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Romance is passé among the current generation, it is said. The hostility to saccharine sweet romance is so much that even if romantic love is one among the elements in a film, it is dubbed a romance movie. Hanu Raghavapudi’s Sita Ramam seeks to buck this trend by telling a classical love story in the mould of Hollywood blockbuster Titanic. Romance pours on the screens where Sita Ramam plays. At the same time, incongruously enough, the story suggests not so peaceful intentions since the story also features the Pakistan Army and terrorist organizations.

Dulquer Salman is Lieutenant Ram of the Madras Regiment. He stops a riot orchestrated by the Pakistani Army in Kashmir sometime in 1985. The radio talks about his valorous deeds and we learn that brave officer has no family.

At which point, people from all over India offer to be members of his family. One letter writer offers to be his brother, another his son and so on. One letter writer offers to be his wife and is signed, Sita. Ram is intrigued enough to try and locate her. His quest to find his Sita bears fruit and he does meet Sita, (Mrunal Thakur). Without knowing her background, he falls in love with her.

Meanwhile, Afrin, a Pakistani woman (Rashmika Mandanna), brings with her the letter that Lt. Ram wrote to Sita to India since mysteriously the letter has reached Abu Thariq (Sachin Khedekar) in Pakistan. Thariq who has served in the Pakistan Army in the 1960s, sends his daughter, Afrin, on a mission with the letter.

Romance pours on the screens where Sita Ramam plays. At the same time, incongruously enough, the story suggests not so peaceful intentions since the story also features the Pakistan Army and terrorist organizations

Sita Ramam’s screenplay abounds in clichés. Yet, the director Raghavapudi manages to retain audience interest. Cinematographers P S Vinod and Sreyas Krishna have framed each scene with the most eye-catching visuals. The editing by Kotagiri Venkateswara Rao provides seamlessness and clarity. Vishal Chandrasekar’s background score and four songs sync with the idea of a classic love story.

Dulquer has dipped into all his romantic reserves and brought them out for his fans. Telugu film director Bhaskar and Rashmika Mandanna receive much attention too. Rashmika, in particular, plays an out of character role.

The Dulquer-Mrunal meeting in Kashmir forms the crux of the story. But the sequence defies conventional logic. The film seeks to convey the message of Hindu-Muslim amity. But the screenplay does seem to lean towards Hindutva.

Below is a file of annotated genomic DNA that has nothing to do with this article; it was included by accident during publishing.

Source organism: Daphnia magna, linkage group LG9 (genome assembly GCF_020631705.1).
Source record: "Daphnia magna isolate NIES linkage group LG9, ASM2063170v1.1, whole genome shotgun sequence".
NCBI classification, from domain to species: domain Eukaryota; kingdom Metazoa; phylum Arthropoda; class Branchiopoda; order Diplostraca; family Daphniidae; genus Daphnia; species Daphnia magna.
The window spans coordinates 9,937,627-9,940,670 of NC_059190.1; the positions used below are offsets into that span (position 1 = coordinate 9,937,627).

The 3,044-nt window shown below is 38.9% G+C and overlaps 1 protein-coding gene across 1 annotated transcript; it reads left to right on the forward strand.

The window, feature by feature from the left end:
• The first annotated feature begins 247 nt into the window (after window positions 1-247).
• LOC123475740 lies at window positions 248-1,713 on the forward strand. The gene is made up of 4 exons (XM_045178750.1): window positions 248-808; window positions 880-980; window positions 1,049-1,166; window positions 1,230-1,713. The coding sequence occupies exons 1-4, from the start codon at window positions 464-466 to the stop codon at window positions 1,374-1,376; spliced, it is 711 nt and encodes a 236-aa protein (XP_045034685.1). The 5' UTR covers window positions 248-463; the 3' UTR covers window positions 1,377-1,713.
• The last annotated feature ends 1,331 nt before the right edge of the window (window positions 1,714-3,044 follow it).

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(Photo credit: Uday Bhasker- Twitter)

Afrin hates India viscerally. She sets fire to a car that sports the Indian tricolor. Afrin comes to India in search of a Sita Mahalaxmi as per the letter given by her father. But the name Sita Mahalaxmi contains a mystery.

Telugu films are often full of legends, myths and stories drawn from the Puranic lore as well as wisdom from the Bhagavad Gita. But all that comes packaged with cavorting dances, violence and ribald comedy. Sita Ramam steers clear of all this. Though the names Sita and Rama are drawn from the Ramayana there is no other reference to the epic.

Though a Telugu film, the Tamil spoken in the film is flawless. Credit for that goes to Madan Karky

A Hindu man loves a Muslim woman though the film is supposed to be about Sita and Ram. Unveiling that intrigue would be a spoiler here.

Sita Ramam seems to portray the ideal Hindu woman as someone who wears the bindi and saree, and is a storehouse of all “womanly” qualities. Since Sita has these qualities, she is accepted as a Hindu though she is actually not. The film doesn’t tread on risky grounds such as whether partners in marriage cannot accept each other’s faith without question. The director takes the easy way out, one that speaks of sexism.

Though a Telugu film, the Tamil spoken in the film is flawless. Credit for that goes to Madan Karky.

For all its dubious values, Sita Ramam should be ranked along with landmark romantic films such as 96, Autograph and Kadhal. A classical love story without a smidgen of violence nor vulgarity – that’s Sita Ramam.


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